Your personal statement reveals the person behind the application statistics. Applications gather personal information in an impersonal way. They intentionally gather quantifiable information in order to make objective calculations about applicants' qualifications.
However, it is often necessary to distinguish between two applicants who are equally educated, experienced and otherwise qualified to study abroad. Your personal statement enables reviewers to make such distinctions. They use what your personal statement reveals about your talents, interests, goals and experiences to assess your application within the broader context of your life experience.
Create an outline. Follow the standard format of introduction, body and summary. "Creating an outline before writing a paper helps students to organise their thoughts," says Deborah M. Sims, coordinator of the University of California Rverside Teaching Assistant Development Program.
In your word processor, set off three section titles--introduction, body and summary--by making them all capital letters, bold and underlined. Divide the body of your essay into subsections. This will keep you focused while you write. Delete the section titles when your personal statement is finished.
Find an angle for your introduction. According to the Purdue Owl, the biggest challenge to a successful personal statement is making the ordinary sound interesting. Introduce your essay with flair, but not cliché. State your thesis and introduce the body of your personal statement.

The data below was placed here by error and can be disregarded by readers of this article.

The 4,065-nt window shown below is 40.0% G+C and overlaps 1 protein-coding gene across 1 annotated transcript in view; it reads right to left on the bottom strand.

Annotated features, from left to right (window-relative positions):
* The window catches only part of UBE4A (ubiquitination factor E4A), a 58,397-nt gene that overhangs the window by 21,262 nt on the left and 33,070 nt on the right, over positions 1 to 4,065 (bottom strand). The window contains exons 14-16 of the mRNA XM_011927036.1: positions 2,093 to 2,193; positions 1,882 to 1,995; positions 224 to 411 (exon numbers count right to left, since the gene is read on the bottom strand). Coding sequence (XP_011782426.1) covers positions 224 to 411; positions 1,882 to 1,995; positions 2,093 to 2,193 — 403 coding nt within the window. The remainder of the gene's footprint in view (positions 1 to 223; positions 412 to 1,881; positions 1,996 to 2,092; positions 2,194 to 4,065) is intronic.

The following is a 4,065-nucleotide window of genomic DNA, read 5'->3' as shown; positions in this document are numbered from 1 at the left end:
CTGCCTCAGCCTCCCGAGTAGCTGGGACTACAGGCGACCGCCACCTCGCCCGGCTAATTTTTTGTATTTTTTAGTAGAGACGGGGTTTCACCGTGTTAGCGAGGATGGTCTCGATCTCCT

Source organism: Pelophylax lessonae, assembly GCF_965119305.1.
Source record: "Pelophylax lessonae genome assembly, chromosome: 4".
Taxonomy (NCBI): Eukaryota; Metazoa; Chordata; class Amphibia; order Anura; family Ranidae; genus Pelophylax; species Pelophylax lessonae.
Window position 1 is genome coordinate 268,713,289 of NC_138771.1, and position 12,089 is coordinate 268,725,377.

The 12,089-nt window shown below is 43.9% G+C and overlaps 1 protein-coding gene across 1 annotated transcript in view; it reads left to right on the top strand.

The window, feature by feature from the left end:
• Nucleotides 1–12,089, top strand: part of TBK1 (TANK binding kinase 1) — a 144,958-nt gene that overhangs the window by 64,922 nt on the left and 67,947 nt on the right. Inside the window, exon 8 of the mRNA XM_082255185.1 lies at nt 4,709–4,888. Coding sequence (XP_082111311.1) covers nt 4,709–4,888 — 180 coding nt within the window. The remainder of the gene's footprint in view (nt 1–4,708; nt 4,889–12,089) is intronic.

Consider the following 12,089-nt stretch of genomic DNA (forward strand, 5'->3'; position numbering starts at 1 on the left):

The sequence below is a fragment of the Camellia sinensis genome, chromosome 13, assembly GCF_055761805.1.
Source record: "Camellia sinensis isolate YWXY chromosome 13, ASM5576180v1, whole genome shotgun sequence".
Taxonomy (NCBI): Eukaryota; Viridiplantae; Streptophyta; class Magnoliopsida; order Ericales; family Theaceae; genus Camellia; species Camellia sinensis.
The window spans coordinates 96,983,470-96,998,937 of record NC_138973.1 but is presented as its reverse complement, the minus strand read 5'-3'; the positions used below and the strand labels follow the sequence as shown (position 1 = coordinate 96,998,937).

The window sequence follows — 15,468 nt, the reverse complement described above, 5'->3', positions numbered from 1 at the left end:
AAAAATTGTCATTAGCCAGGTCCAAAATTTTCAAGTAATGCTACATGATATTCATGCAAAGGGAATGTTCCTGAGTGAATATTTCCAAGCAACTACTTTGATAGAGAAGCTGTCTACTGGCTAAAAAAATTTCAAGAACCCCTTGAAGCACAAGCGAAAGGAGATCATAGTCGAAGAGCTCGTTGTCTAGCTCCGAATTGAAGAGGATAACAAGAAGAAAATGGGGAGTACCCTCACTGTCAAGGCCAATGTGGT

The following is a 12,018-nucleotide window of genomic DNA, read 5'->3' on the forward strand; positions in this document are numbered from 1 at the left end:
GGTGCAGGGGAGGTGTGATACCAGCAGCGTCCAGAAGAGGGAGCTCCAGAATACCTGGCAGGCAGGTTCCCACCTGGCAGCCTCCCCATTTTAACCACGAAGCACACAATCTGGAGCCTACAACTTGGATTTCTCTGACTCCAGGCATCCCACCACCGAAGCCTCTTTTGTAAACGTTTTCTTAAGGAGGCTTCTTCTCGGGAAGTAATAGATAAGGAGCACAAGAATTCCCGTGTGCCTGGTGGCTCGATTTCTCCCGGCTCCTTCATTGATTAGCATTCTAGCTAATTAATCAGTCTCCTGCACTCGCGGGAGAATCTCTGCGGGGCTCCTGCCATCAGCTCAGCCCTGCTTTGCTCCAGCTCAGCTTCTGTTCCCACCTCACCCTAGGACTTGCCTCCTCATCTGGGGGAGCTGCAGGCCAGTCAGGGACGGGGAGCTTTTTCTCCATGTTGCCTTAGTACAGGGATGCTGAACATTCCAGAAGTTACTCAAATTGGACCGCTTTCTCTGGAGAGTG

For example, "I've always wanted to visit Italy," is mundane. However, "I loved conversing in Italian with my grandfather before he died, but my interest in Italy is more complex..." grabs the reader's attention. It states in an appealing way that you know and cherish the language, and it introduces the body of your essay by promising some interesting detail.
Deliver in the body of your essay what you promise in the introduction. Present your objectives by stating what you hope to accomplish through study abroad and how that ties in with the interests briefly mentioned in your introduction. Share experiences that have prepared you for successful study abroad. University of California 0 Berkeley recommends using the personal statement to provide "evidence of your achievements that isn't reflected in other parts of your application." Use this evidence specifically to support the reasons you offer for why study abroad is a good choice for you.
Write the summary and keep it succinct. Highlight the main reasons, detailed in the body of your essay, why you are a good candidate for this particular study abroad program.
Meticulously edit your essay for punctuation and grammar.
Avoid controversial political and religious issues.